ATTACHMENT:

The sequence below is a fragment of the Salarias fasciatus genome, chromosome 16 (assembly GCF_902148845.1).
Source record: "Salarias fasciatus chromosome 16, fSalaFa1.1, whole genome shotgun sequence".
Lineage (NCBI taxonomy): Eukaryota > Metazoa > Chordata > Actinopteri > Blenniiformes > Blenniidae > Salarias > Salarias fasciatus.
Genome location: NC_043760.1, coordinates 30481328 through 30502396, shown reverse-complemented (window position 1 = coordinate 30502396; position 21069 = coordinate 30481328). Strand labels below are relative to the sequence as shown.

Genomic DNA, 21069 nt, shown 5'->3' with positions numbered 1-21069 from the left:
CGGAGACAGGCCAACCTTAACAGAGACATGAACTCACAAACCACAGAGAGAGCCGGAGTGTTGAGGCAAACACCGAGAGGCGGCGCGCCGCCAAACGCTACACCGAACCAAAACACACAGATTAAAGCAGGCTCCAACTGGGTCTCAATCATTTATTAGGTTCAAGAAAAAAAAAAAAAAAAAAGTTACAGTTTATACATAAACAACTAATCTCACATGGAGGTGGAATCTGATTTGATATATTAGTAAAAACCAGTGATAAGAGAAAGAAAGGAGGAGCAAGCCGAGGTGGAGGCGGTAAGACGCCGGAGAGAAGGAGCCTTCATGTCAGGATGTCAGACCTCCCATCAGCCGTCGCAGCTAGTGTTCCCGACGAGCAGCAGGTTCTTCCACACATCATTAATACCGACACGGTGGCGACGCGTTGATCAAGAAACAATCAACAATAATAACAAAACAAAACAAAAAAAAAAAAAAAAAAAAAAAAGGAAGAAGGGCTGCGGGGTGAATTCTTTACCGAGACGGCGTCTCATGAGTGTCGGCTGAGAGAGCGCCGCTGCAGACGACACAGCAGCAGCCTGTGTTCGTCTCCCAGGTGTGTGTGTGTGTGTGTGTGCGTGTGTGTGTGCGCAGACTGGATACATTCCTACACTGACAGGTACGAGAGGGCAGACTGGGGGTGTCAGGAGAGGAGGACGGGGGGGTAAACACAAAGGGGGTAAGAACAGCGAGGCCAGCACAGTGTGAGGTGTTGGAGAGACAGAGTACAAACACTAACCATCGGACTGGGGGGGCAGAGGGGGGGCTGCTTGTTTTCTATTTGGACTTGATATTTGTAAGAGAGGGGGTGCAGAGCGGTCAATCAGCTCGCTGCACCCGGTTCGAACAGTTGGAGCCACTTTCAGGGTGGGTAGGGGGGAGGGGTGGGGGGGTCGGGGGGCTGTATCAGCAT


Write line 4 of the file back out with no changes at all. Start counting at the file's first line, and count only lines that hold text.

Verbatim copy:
Genome location: NC_043760.1, coordinates 30481328 through 30502396, shown reverse-complemented (window position 1 = coordinate 30502396; position 21069 = coordinate 30481328). Strand labels below are relative to the sequence as shown.